50 min

D.C. Mayor Muriel Bowser discusses crime, the Commanders, and her 'Comeback Plan' for downtown The Politics Hour with Kojo Nnamdi

    • Politics

On Friday, D.C. Mayor Muriel Bowser joined the show to discuss the future of the RFK Stadium site and a major crime bill.

Earlier this week, the U.S. House of Representatives passeda bipartisan bill allowing D.C. to redevelop the old RFK Stadium site. It's a major step in potentially bringing the Commanders back to the District.

While it still has to pass the U.S. Senate, Bowser said the move brings the District a “step closer to being able to control our own destiny.”

She said the site would be an ideal place for a mixed-use development that could include housing, retail, restaurants, parkland, and possibly a home for the District’s NFL franchise, the Washington Commanders.

“What we have right now is a broken down stadium, a sea of asphalt, and reduced access to the Anacostia River, and a blight in our community,” said Bowser. “Yes, I do think an NFL stadium could be there.”

Bowser also talked about the massive crime bill that the D.C. Council is set to vote on next week. She praised Ward 2 Councilmember Brooke Pinto for introducing the legislation and encouraged the council to vote yes on it.

However, she took issue with two amendments included in the bill prior to the first vote in early February, and asked councilmembers to reverse them

The first amendment makes the pre-trial detention provision temporary to allow time to study its impact on curbing crime. The provision would make it easier for judges to hold adults in jail pending trial for violent offenses if they have a history of committing violent crimes.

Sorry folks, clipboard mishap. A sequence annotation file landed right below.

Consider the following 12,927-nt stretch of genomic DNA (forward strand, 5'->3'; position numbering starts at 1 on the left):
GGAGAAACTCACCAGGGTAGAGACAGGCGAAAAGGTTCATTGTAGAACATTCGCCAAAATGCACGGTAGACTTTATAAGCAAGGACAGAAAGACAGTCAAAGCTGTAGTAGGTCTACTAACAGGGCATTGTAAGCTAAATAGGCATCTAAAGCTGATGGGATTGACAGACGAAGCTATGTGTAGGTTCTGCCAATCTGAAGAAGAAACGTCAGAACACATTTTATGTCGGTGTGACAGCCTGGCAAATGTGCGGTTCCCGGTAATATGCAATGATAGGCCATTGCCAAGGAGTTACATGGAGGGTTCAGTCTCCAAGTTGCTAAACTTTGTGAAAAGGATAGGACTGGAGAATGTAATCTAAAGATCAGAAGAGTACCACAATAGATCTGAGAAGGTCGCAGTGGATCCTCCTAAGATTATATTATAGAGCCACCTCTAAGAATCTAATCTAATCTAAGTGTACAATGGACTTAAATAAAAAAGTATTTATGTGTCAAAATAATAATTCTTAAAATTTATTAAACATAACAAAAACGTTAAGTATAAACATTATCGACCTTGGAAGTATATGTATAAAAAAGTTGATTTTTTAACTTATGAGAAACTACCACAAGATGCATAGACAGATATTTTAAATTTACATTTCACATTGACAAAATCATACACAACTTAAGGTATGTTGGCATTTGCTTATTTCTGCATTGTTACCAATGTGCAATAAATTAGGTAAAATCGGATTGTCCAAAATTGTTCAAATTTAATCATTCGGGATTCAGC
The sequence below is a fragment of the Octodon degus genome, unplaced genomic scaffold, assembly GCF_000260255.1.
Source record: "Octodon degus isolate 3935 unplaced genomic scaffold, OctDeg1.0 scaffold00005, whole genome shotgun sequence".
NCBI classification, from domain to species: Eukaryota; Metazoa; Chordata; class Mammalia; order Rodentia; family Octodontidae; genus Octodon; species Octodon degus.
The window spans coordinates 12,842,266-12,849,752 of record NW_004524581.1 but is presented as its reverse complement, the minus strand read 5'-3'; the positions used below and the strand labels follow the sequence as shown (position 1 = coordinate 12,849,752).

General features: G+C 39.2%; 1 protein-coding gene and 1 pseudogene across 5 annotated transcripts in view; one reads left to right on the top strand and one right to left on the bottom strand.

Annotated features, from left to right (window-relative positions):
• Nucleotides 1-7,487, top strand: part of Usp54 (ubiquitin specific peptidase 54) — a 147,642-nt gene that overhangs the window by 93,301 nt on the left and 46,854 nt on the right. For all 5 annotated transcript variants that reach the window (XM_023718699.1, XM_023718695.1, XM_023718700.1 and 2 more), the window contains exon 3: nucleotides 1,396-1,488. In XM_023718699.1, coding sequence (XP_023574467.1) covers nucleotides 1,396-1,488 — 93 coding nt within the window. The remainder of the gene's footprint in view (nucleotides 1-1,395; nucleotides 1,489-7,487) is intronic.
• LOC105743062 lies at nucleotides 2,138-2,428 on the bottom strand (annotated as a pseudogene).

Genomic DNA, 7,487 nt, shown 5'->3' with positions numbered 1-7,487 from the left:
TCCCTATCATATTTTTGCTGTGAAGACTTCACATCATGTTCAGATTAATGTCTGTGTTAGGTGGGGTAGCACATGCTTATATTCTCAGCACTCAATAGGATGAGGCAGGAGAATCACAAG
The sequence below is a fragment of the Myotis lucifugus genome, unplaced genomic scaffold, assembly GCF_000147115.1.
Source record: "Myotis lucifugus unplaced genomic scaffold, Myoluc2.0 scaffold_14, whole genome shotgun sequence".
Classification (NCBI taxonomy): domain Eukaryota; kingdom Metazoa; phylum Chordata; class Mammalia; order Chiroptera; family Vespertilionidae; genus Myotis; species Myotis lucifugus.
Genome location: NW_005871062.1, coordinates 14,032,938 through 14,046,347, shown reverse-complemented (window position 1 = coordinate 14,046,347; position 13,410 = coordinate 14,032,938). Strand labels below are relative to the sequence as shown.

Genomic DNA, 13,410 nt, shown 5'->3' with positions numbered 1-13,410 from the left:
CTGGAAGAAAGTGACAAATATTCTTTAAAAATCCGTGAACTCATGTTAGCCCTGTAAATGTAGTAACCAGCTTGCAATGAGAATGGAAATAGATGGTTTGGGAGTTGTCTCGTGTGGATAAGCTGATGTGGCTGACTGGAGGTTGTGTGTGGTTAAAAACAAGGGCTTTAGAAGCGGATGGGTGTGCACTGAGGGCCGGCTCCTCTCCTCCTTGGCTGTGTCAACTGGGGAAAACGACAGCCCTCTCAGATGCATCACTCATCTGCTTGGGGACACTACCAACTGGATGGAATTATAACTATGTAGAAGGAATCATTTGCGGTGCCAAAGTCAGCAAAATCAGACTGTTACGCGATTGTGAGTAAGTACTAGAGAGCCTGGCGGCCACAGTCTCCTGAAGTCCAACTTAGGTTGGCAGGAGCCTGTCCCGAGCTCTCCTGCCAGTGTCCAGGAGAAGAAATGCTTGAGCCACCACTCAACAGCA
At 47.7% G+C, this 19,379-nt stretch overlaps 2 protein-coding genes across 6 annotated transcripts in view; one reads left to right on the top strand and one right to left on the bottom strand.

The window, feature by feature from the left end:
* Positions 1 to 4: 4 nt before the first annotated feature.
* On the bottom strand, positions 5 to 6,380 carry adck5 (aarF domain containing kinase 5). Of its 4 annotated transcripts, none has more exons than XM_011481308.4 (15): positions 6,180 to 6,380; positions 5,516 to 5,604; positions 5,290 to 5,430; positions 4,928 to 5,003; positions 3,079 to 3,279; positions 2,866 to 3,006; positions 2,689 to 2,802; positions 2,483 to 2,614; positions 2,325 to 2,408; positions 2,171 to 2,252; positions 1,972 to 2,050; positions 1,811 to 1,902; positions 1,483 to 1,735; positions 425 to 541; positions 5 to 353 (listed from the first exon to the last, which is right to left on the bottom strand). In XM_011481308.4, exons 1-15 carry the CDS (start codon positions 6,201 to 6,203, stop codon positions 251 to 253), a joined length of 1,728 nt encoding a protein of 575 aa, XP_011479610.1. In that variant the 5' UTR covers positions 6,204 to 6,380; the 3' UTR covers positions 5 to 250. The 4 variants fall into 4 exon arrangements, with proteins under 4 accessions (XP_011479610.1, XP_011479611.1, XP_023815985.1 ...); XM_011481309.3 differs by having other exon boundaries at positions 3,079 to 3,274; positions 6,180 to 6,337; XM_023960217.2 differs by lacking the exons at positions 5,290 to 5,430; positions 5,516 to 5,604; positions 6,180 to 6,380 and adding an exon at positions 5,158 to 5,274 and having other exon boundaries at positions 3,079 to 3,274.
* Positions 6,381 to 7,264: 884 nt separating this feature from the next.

She says the expansion of pretrial detention first introduced in the emergency public safety bill enacted this past summer is one reason crime rates are down by about ten percent over the first two months of this year.

“I firmly believe part of the reason we are seeing fewer assaults with a deadly weapon - and that’s largely guns - is because we’ve taken a lot of shooters off the streets in the last six months.”

She also asked the D.C. Council to reinstate the proposed expansion of DNA collection from felony suspects.

Become a member of WAMU: wamu.org/donate

Send us questions and comments for guests: kojo@wamu.org

Follow us on Instagram: instagram.com/wamu885

Follow us on Facebook:facebook.com/thepoliticshour

On Friday, D.C. Mayor Muriel Bowser joined the show to discuss the future of the RFK Stadium site and a major crime bill.

Earlier this week, the U.S. House of Representatives passeda bipartisan bill allowing D.C. to redevelop the old RFK Stadium site. It's a major step in potentially bringing the Commanders back to the District.

While it still has to pass the U.S. Senate, Bowser said the move brings the District a “step closer to being able to control our own destiny.”

She said the site would be an ideal place for a mixed-use development that could include housing, retail, restaurants, parkland, and possibly a home for the District’s NFL franchise, the Washington Commanders.

“What we have right now is a broken down stadium, a sea of asphalt, and reduced access to the Anacostia River, and a blight in our community,” said Bowser. “Yes, I do think an NFL stadium could be there.”

Bowser also talked about the massive crime bill that the D.C. Council is set to vote on next week. She praised Ward 2 Councilmember Brooke Pinto for introducing the legislation and encouraged the council to vote yes on it.

However, she took issue with two amendments included in the bill prior to the first vote in early February, and asked councilmembers to reverse them

The first amendment makes the pre-trial detention provision temporary to allow time to study its impact on curbing crime. The provision would make it easier for judges to hold adults in jail pending trial for violent offenses if they have a history of committing violent crimes.

She says the expansion of pretrial detention first introduced in the emergency public safety bill enacted this past summer is one reason crime rates are down by about ten percent over the first two months of this year.

“I firmly believe part of the reason we are seeing fewer assaults with a deadly weapon - and that’s largely guns - is because we’ve taken a lot of shooters off the streets in the last six months.”

She also asked the D.C. Council to reinstate the proposed expansion of DNA collection from felony suspects.

Become a member of WAMU: wamu.org/donate

Send us questions and comments for guests: kojo@wamu.org

Follow us on Instagram: instagram.com/wamu885

Follow us on Facebook:facebook.com/thepoliticshour

50 min

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